vrijdag 13 januari 2012

The Church’s new princes

In five weeks’ time, Pope Benedict XVI will create 22 new cardinals in the fourth consistory of his pontificate, 18 of whom will be eligible to vote in the next conclave to choose a new Pope. So who are those swelling the elite ranks of the Church?

If there were any doubts before last week, it is now clear to many that Pope Benedict XVI wants to keep the papacy firmly in the hands of the Europeans.

The Vatican’s announcement last week that Pope is to create 22 new cardinals in a consistory on 18 February revealed that nearly three-quarters of those receiving a red hat are from Europe (seven alone from Italy). The remainder of the appointments
in this the fourth consistory of the Ratzinger pontificate include three new cardinals from North America, two from Asia and one from Brazil. Four of those appointed are beyond the age of 80 and so ineligible to vote in a conclave to elect a new Pope.

Ten of the new cardinals are currently in charge of Roman Curia or Rome-based offices that, by long-standing custom, are almost always headed by a cardinal. Several in this year’s group were named to their posts as a reward for a lifetime of service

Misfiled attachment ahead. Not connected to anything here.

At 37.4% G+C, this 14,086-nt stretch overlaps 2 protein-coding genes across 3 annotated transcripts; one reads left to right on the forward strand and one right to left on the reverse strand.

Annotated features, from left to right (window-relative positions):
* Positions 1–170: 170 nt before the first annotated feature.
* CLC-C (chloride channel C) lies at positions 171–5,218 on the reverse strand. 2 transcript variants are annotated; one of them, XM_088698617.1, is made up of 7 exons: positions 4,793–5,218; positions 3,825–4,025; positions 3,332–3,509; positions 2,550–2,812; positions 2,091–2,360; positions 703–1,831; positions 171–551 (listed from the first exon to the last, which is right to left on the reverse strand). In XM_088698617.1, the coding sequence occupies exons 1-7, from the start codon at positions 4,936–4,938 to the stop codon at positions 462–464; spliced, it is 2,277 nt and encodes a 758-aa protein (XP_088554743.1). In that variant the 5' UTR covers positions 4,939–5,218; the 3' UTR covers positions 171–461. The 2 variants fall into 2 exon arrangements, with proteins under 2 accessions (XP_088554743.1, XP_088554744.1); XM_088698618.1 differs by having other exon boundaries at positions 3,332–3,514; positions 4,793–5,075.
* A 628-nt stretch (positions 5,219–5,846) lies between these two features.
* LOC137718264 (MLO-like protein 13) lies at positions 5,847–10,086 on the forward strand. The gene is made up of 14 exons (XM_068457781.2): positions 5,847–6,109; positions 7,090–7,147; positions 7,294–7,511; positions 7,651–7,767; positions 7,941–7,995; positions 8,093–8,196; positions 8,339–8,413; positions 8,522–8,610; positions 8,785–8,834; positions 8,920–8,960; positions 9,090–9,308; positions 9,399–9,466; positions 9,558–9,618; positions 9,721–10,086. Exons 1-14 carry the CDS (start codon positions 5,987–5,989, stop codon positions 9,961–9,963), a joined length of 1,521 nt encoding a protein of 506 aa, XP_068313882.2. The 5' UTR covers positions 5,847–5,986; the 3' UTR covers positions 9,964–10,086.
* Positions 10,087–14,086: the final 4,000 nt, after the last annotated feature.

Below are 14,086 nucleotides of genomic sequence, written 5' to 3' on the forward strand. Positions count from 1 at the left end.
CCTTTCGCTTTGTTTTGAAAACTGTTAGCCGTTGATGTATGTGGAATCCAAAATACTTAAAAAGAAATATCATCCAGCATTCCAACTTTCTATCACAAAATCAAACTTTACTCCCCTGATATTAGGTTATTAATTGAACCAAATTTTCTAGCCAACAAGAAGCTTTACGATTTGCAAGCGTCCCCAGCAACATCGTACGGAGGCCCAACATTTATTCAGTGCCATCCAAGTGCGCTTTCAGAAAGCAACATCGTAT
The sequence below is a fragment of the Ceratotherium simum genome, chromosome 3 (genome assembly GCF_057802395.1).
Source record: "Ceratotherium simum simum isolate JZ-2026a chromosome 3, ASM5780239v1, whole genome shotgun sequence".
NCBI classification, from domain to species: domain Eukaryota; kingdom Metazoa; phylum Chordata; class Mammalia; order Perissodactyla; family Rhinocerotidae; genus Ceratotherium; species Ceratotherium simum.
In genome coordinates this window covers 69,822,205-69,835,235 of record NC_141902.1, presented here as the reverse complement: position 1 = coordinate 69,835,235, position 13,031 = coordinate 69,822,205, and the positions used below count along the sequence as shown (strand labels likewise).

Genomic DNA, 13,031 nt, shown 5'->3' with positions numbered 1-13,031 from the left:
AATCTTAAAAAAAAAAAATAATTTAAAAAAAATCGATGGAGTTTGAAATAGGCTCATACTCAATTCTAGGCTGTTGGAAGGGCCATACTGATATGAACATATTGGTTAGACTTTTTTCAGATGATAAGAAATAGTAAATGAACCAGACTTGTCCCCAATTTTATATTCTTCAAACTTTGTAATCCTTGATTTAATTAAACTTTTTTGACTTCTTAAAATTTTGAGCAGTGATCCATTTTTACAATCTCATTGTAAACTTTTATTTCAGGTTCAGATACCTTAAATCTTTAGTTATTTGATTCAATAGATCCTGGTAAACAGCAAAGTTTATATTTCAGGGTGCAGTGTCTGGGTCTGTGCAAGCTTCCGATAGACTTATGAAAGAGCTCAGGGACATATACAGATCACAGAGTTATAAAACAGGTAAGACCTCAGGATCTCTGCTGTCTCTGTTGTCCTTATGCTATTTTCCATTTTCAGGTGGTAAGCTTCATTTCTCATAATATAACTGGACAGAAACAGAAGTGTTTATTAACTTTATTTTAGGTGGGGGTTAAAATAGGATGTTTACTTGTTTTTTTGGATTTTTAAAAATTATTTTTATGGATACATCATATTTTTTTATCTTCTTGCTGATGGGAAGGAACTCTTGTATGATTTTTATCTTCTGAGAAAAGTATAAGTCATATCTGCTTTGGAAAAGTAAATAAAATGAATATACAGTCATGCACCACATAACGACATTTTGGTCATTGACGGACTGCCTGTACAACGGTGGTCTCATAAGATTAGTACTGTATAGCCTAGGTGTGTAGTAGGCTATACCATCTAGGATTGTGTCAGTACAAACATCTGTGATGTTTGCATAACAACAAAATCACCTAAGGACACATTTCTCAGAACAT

to the Holy See. Others are in a position, such as head of a congregation, where it is considered essential that he be of the highest ecclesiastical rank. The remainder are those who are residential bishops heading major archdioceses that are traditionally headed by cardinals.

As of 18 February there will be 125 cardinal-electors, five beyond the ceiling of 120set by Pope Paul VI. And for the first time, now standing at 63 those created by Benedict XVI will outnumber by one those created by Blessed John Paul II. In the course of nearly seven years as Bishop of Rome, Pope Benedict will have created a total of 68 cardinal-electors, although three of these have already lost their vote by turning 80 and two others have died. He will have named 39 of the current 67 European electors (and 21 of the 30 Italians), but only six of the 22 voters from Latin America.

Significantly, 43 of the 125 electors are heads or retired heads of Roman offices, while another 14 residential cardinals once worked for the Vatican as priests. This puts the Curia voting bloc at 57 members. It is not apparent that this group, the Italian bloc or the European coalition as a whole is united enough to ensure the election of one of its members. But these distinct interest groups will all be determinant in choosing a compromise candidate who becomes the next pope.

(Source: Robert Mickens, - The Tablet, 14 January 2012)